> system to later run as explore.exe. But when run as explore.exe, it
> attempts to infect shares with valid WIN.INI files by configuring
> those files to run _setup.exe. Since this infection process includes
> local shares, affected systems may exhibit a "ping pong" behavior in
> which the infected host alternates between the two states.
> Propagation via email
> The program propagates by replying to any new email that is received
> by the infected computer. The reply messages are similar to the
> original email described above, each containing another copy of the
> zipped_files.exe attachment.
> We will continue to update this advisory with more specific
> information as we are able to confirm details. Please check the
> CERT/CC web site for the current version containing a complete
> revision history.
> II. Impact
> * Users who execute the zipped_files.exe Trojan horse will infect
> the host system, potentially causing targeted files to be
> destroyed.
> * Users who execute the Trojan horse may also infect other networked
> systems that have writable shares.
> * Because of the large amount of network traffic generated by
> infected machines, network performance may suffer.
> * Indirectly, this Trojan horse could cause a denial of service on
> mail servers. Several large sites have reported performance
> problems with their mail servers as a result of the propagation of
> this Trojan horse.
> III. Solution
> Use virus scanners
> While many anti-virus products are able to detect and remove the
> executables locally, because of the continuous re-infection process,
> simply removing all copies of the program from an infected system may
> leave your system open to re-infection at a later time, perhaps
> immediately. To prevent re-infection, you must not serve any shares
> containing a WIN.INI file to any potentially infected machines. If you
> share files with everyone in your domain, then you must disable shares
> with WIN.INI files until every machine on your network has been
> disinfected.
> In order to detect and clean current viruses, you must keep your
> scanning tools up to date with the latest definition files. Please see
> the following anti-virus vendor resources for more information about
> the characteristics and removal techniques for the malicious file
> known as ExploreZip.
> Aladdin Knowledge Systems, Inc.
> Central Command
> Command Software Systems, Inc
> Computer Associates
> Data Fellows
> McAfee, Inc. (a Network Associates company)
> Network Associates Incorporated
> .asp
> Sophos, Incorporated
> Symantec
> l
> Trend Micro Incorporated
> Additional sources of virus information are listed at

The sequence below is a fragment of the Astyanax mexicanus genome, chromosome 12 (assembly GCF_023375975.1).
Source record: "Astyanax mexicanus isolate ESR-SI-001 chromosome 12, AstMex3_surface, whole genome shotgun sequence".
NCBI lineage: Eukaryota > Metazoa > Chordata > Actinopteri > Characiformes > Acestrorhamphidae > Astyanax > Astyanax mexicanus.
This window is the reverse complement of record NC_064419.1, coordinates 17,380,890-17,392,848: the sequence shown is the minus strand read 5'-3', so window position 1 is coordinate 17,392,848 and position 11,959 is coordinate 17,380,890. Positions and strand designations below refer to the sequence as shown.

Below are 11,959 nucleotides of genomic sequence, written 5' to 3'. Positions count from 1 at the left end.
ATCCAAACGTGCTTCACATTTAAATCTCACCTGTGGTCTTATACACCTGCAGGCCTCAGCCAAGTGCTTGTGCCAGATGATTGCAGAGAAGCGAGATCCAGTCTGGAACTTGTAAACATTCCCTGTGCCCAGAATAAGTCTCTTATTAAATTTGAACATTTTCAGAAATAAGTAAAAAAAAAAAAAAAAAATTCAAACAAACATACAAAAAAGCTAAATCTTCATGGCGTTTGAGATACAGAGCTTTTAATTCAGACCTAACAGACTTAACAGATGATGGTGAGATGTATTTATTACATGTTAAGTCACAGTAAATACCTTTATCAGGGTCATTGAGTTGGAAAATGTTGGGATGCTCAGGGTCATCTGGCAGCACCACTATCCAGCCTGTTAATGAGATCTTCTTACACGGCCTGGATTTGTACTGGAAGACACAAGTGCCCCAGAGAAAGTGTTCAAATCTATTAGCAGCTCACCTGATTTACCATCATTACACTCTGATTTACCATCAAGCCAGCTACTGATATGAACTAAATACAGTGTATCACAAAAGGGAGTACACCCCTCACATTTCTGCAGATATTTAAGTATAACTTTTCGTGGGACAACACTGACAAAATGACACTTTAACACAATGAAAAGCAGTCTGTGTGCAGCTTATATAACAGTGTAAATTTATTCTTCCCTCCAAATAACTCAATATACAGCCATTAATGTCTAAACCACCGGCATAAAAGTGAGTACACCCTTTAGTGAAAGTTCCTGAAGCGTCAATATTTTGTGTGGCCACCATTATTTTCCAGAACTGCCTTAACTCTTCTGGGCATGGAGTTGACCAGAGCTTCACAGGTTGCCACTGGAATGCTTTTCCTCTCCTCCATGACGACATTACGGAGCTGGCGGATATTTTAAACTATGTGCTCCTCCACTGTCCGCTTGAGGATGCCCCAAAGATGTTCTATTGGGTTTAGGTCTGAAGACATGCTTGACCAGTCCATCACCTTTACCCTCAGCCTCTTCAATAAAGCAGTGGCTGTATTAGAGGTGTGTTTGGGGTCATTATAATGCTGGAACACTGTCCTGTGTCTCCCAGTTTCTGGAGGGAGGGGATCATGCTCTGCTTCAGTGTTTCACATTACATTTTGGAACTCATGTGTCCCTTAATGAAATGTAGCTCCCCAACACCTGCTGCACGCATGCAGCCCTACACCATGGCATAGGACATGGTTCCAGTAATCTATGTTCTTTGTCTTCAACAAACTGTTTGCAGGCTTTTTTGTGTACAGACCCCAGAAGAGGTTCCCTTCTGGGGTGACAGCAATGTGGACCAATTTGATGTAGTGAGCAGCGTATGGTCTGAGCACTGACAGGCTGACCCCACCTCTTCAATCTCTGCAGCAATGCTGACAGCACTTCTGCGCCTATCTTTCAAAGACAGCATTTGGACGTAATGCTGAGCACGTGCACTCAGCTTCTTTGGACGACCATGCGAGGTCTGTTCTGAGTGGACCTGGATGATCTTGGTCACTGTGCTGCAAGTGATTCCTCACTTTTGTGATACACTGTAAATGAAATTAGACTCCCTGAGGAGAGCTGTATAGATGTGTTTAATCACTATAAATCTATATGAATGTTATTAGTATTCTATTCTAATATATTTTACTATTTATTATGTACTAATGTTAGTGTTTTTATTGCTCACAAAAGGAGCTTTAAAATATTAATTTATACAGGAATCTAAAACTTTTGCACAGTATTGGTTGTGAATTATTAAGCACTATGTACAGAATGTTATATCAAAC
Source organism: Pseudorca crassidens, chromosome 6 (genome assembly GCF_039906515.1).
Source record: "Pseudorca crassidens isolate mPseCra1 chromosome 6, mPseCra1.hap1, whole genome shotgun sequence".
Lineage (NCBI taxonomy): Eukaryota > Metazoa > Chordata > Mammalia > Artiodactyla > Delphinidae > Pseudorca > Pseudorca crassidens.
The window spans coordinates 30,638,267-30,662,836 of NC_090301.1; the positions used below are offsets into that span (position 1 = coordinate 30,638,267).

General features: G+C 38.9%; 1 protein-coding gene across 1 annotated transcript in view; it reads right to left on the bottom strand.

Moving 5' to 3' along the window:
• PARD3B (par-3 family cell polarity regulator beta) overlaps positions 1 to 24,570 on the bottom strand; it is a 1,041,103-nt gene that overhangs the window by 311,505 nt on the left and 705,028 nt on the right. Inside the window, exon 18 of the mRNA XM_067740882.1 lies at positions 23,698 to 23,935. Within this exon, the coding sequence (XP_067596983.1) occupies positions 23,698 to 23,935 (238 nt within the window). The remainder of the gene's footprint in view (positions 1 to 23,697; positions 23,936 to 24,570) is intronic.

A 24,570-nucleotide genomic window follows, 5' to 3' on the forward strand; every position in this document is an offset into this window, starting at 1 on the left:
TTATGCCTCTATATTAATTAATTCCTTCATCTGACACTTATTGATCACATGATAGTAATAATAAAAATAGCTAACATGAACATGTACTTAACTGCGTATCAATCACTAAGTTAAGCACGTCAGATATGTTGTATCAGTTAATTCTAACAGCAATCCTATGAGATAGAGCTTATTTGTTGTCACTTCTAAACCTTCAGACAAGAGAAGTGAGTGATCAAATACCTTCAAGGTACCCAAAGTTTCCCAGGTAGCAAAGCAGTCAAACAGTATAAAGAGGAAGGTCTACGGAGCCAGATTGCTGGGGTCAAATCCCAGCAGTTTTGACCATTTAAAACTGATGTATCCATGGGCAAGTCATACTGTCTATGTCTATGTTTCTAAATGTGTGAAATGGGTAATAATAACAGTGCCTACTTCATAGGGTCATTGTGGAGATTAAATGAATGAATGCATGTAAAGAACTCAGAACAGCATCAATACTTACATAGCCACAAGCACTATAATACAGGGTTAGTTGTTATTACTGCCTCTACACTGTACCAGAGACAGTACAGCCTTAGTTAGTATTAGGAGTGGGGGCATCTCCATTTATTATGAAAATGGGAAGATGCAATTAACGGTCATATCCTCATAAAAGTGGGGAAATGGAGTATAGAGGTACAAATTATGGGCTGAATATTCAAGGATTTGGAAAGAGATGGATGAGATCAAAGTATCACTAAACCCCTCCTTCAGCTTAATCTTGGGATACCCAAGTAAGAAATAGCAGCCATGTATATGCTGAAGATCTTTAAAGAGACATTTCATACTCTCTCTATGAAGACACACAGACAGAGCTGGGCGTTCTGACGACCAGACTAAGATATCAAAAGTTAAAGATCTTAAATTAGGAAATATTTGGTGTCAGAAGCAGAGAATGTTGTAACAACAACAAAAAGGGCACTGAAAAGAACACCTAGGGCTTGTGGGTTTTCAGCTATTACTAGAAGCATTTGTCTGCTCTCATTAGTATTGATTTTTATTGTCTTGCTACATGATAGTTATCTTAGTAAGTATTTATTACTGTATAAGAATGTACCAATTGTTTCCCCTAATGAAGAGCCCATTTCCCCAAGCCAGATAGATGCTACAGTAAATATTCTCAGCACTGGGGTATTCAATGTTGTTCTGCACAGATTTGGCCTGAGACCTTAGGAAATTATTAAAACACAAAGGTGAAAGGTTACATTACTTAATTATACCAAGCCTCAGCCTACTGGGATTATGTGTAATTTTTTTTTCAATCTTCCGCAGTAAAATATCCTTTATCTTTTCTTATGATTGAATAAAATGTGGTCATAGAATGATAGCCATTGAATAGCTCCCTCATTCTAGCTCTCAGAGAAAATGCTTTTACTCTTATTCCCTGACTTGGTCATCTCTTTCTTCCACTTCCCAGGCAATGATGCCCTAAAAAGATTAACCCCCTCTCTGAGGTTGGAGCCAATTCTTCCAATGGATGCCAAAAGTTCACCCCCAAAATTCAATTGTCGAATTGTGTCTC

> Additional suggestions
> * Blocking Netbios traffic at your network border may help prevent
> propagation via shares from outside your network perimeter.
> * Disable file serving on workstations. You will not be able to
> share your files with other computers, but you will be able to
> browse and get files from servers. This will prevent your
> workstation from being infected via file sharing propagation.
> * Maintain a regular, off-line, backup cycle.
> General protection from email Trojan horses and viruses
> Some previous examples of malicious files known to have propagated
> through electronic mail include
> * False upgrade to Internet Explorer - discussed in CA-99-02
> * Melissa macro virus - discussed in CA-99-04
> * Happy99.exe Trojan Horse - discussed in IN-99-02
> * CIH/Chernobyl virus - discussed in IN-99-03
> In each of the above cases, the effects of the malicious file are
> activated only when the file in question is executed. Social
> engineering is typically employed to trick a recipient into executing
> the malicious file. Some of the social engineering techniques we have
> seen used include
> * Making false claims that a file attachment contains a software
> patch or update
> * Implying or using entertaining content to entice a user into
> executing a malicious file
> * Using email delivery techniques which cause the message to appear
> to have come from a familiar or trusted source
> * Packaging malicious files in deceptively familiar ways (e.g., use
> of familiar but deceptive program icons or file names)
> The best advice with regard to malicious files is to avoid executing
> them in the first place. CERT advisory CA-99-02 discusses Trojan
> horses and offers suggestions to avoid them (please see Section V).
> This document is available from:
> CERT/CC Contact Information
> Email:
> Phone: +1 412-268-7090 (24-hour hotline)
> Fax: +1 412-268-6989
> Postal address:
> CERT Coordination Center
> Software Engineering Institute
> Carnegie Mellon University
> Pittsburgh PA 15213-3890
> U.S.A.
> CERT personnel answer the hotline 08:00-20:00 EST(GMT-5) / EDT(GMT-4)
> Monday through Friday; they are on call for emergencies during other
> hours, on U.S. holidays, and on weekends.
> Using encryption
> We strongly urge you to encrypt sensitive information sent by email.
> Our public PGP key is available from
> If you prefer to use DES, please call the CERT hotline for more
> information.
> Getting security information
> CERT publications and other security information are available from
> our web site
> To be added to our mailing list for advisories and bulletins, send
> email to and include SUBSCRIBE
> your-email-address in the subject of your message.
> Copyright 1999 Carnegie Mellon University.
> Conditions for use, disclaimers, and sponsorship information can be
> found in
> * "CERT" and "CERT Coordination Center" are registered in the U.S.
> Patent and Trademark Office
> Any material furnished by Carnegie Mellon University and the Software
> Engineering Institute is furnished on an "as is" basis. Carnegie
> Mellon University makes no warranties of any kind, either expressed or
> implied as to any matter including, but not limited to, warranty of
> fitness for a particular purpose or merchantability, exclusivity or
> results obtained from use of the material. Carnegie Mellon University
> does not make any warranty of any kind with respect to freedom from
> patent, trademark, or copyright infringement.
> Revision History
> June 10, 1999: Initial release
> June 11, 1999: Added information about the appearance of the attached
> Added information from Aladdin Knowledge Systems, Inc.
> June 14, 1999: Added information about the program's self-propagation via
> networked shares; also updated anti-virus vendor URLs
> Version: 2.6.2
> iQCVAwUBN2TZfHVP+x0t4w7BAQF7HAP/c7MLHxFQ2M9XXK5qweZISimvGdsdr6cn
> rd+S+QKsVPxKX64LikccAW8pu7d38nqNcMUhWDCge0k4eZmKWrN5uh4/znCV8ETE
> 2pttxe4t0Slo8B9r2Es5LafIWInfZGuDRHRYIuWyrPe9ReEtUrKx52/1DSu7ZTO9
> esjkyG7T22o=
> =+n1t